Tēnā koutou katoa. Welcome to Whanganui.
Whatever your ideas for experiencing our beautiful place we can find something magic for you. If your aim to is explore the mighty Whanganui River, immerse yourself in the offerings of our contemporary and historical museums and art galleries, leisurely cycle or walk in our natural parks and reserves, or just sit back and relax and soak it all up – we’ve got it.
Astounding Arts & Heritage
Whanganui abounds with creativity and culture! Inspired by the heritage, Whanganui River, cultural diversity and beauty of the natural environment, Whanganui is home to over 400 artists and one of New Zealand’s centres of art and celebrated in many events and festivals throughout the year.
Music and musicians are everywhere with regular choral and vocal performances both formal and informal. We celebrate the New Zealand Opera School with two weeks of events in January and are home to numerous bands.
Glass art is a speciality and you’ll be amazed at the skill and beauty combined in the evocative pieces produced locally. With over 40 artists, educators and students, Whanganui has the largest population of glass artists in New Zealand.
Combining both art and heritage, Whanganui is fortunate to be home to one of New Zealand’s finest and most historically important galleries, Te Whare o Rehua – the Sarjeant Gallery. Complemented by the Whanganui Regional Museum, where exhibitions provide an authentic and unique experience of Maori art and culture and natural and European history.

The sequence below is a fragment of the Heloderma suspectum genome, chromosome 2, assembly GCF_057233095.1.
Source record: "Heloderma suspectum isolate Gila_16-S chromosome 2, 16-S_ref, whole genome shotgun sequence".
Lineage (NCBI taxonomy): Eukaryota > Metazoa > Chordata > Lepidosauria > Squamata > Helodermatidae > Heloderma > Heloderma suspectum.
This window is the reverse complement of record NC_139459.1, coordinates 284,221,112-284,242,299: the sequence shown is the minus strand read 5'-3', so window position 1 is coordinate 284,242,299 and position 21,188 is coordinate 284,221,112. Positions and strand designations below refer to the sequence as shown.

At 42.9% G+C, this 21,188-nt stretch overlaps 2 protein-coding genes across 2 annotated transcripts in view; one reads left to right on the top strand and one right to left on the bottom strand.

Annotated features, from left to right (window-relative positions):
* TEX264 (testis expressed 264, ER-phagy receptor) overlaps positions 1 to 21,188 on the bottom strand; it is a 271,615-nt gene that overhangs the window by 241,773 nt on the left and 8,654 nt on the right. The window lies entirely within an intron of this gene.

Visitors can share in the spiritual and cultural connections with the Whanganui River. Tikanga (customs and protocol) and values include manaakitanga (hospitality) and kaitiakitanga (guardianship) emphasising ancestral landscapes and culture.
We are truly blessed with taonga (treasures).
Te Awa O Whanganui – The Whanganui River
The Whanganui River begins high up in the volcanic plateau of Mount Tongariro, and travels north towards Taumarunui before heading south towards Whanganui, a journey of nearly 300 kilometres through the native tree and fern clad hills of the Whanganui National Park. The dramatic landscape opens out in the lower reaches of the river to follow farmland and open valleys to the coast at the Tasman Sea.
Along its length the people of Te Atihaunui-a-Paparangi (Whanganui Iwi) have descended for over 40 generations. Throughout time, custodianship of the river has been bestowed upon the Māori descendants of three sibling ancestors, the female, Hinengakau of the top reaches near Taumarunui, the eldest sibling, male Tama Upoko, assigned to the middle reaches and Tupoho, the younger sibling, the lower reaches.
Celebrate Pūanga with us – the Whanganui Matariki Celebrations. Pūanga is the star seen just before Matariki and is the significant star for the Whanganui and Taranaki tribes to celebrate the traditional Māori New Year. With a range of events from a dawn blessing, creation of art works, exhibitions, fashion and a kai evening, this is a significant way to experience Maori life.
Learn more about Pūanga
European settlers arrived in search of a new life and opportunities and in the late 1800s and early 1900s the river became a major visitor attraction, with people enjoying leisurely river boat cruises. The Whanganui River became internationally known as the ‘Rhine of New Zealand.’
Today, the area is still a major attraction for visitors and offers unrivalled opportunities for walking, cycling, hunting and tramping in a pristine wilderness as well as a full range of activities on the water, including jet boat trips and single and multi-day canoeing and kayaking adventures. The upper reaches also contain remnants of the early inhabitants’ Bridge to Nowhere.